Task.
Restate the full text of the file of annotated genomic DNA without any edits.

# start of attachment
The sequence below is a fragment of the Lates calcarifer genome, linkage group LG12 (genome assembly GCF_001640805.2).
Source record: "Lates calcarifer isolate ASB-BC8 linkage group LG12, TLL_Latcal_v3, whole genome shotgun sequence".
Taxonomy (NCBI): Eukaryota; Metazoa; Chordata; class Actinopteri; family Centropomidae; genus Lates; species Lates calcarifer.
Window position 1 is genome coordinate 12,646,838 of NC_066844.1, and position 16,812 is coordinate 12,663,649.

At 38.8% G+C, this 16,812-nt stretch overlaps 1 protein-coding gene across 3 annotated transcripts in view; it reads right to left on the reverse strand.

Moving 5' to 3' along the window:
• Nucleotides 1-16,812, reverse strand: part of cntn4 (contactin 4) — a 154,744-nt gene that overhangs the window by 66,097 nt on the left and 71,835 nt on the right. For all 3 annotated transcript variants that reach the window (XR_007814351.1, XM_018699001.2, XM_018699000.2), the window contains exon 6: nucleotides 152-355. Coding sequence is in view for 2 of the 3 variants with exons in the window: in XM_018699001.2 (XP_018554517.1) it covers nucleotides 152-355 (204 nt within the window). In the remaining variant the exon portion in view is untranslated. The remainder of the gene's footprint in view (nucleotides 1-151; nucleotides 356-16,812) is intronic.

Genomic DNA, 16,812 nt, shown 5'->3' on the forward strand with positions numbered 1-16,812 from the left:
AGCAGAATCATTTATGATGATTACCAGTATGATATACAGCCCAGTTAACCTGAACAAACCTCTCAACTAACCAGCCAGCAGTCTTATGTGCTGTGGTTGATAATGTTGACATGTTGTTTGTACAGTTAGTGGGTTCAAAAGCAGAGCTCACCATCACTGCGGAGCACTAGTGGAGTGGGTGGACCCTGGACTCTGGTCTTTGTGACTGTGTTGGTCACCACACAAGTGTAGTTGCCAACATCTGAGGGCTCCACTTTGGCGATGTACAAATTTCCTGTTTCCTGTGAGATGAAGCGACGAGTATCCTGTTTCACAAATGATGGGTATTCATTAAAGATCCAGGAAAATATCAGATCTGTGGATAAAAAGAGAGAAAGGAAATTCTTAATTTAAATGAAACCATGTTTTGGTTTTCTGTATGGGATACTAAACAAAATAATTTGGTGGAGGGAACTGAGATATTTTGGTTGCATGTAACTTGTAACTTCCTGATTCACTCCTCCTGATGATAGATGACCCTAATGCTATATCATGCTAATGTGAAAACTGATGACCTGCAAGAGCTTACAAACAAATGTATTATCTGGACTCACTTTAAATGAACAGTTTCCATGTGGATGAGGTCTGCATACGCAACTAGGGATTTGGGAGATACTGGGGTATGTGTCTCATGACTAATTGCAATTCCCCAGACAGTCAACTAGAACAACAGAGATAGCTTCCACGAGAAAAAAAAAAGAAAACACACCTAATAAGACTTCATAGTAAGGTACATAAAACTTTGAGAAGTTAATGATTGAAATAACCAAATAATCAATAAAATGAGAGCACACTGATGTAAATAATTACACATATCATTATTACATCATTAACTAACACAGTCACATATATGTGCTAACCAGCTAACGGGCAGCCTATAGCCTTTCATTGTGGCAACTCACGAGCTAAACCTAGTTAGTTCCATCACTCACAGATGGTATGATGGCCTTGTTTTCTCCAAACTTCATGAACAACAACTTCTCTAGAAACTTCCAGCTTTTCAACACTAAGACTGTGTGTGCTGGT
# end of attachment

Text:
The sequence below is a fragment of the Lates calcarifer genome, linkage group LG12 (genome assembly GCF_001640805.2).
Source record: "Lates calcarifer isolate ASB-BC8 linkage group LG12, TLL_Latcal_v3, whole genome shotgun sequence".
Taxonomy (NCBI): Eukaryota; Metazoa; Chordata; class Actinopteri; family Centropomidae; genus Lates; species Lates calcarifer.
Window position 1 is genome coordinate 12,646,838 of NC_066844.1, and position 16,812 is coordinate 12,663,649.

At 38.8% G+C, this 16,812-nt stretch overlaps 1 protein-coding gene across 3 annotated transcripts in view; it reads right to left on the reverse strand.

Moving 5' to 3' along the window:
• Nucleotides 1-16,812, reverse strand: part of cntn4 (contactin 4) — a 154,744-nt gene that overhangs the window by 66,097 nt on the left and 71,835 nt on the right. For all 3 annotated transcript variants that reach the window (XR_007814351.1, XM_018699001.2, XM_018699000.2), the window contains exon 6: nucleotides 152-355. Coding sequence is in view for 2 of the 3 variants with exons in the window: in XM_018699001.2 (XP_018554517.1) it covers nucleotides 152-355 (204 nt within the window). In the remaining variant the exon portion in view is untranslated. The remainder of the gene's footprint in view (nucleotides 1-151; nucleotides 356-16,812) is intronic.

Genomic DNA, 16,812 nt, shown 5'->3' on the forward strand with positions numbered 1-16,812 from the left:
AGCAGAATCATTTATGATGATTACCAGTATGATATACAGCCCAGTTAACCTGAACAAACCTCTCAACTAACCAGCCAGCAGTCTTATGTGCTGTGGTTGATAATGTTGACATGTTGTTTGTACAGTTAGTGGGTTCAAAAGCAGAGCTCACCATCACTGCGGAGCACTAGTGGAGTGGGTGGACCCTGGACTCTGGTCTTTGTGACTGTGTTGGTCACCACACAAGTGTAGTTGCCAACATCTGAGGGCTCCACTTTGGCGATGTACAAATTTCCTGTTTCCTGTGAGATGAAGCGACGAGTATCCTGTTTCACAAATGATGGGTATTCATTAAAGATCCAGGAAAATATCAGATCTGTGGATAAAAAGAGAGAAAGGAAATTCTTAATTTAAATGAAACCATGTTTTGGTTTTCTGTATGGGATACTAAACAAAATAATTTGGTGGAGGGAACTGAGATATTTTGGTTGCATGTAACTTGTAACTTCCTGATTCACTCCTCCTGATGATAGATGACCCTAATGCTATATCATGCTAATGTGAAAACTGATGACCTGCAAGAGCTTACAAACAAATGTATTATCTGGACTCACTTTAAATGAACAGTTTCCATGTGGATGAGGTCTGCATACGCAACTAGGGATTTGGGAGATACTGGGGTATGTGTCTCATGACTAATTGCAATTCCCCAGACAGTCAACTAGAACAACAGAGATAGCTTCCACGAGAAAAAAAAAAGAAAACACACCTAATAAGACTTCATAGTAAGGTACATAAAACTTTGAGAAGTTAATGATTGAAATAACCAAATAATCAATAAAATGAGAGCACACTGATGTAAATAATTACACATATCATTATTACATCATTAACTAACACAGTCACATATATGTGCTAACCAGCTAACGGGCAGCCTATAGCCTTTCATTGTGGCAACTCACGAGCTAAACCTAGTTAGTTCCATCACTCACAGATGGTATGATGGCCTTGTTTTCTCCAAACTTCATGAACAACAACTTCTCTAGAAACTTCCAGCTTTTCAACACTAAGACTGTGTGTGCTGGT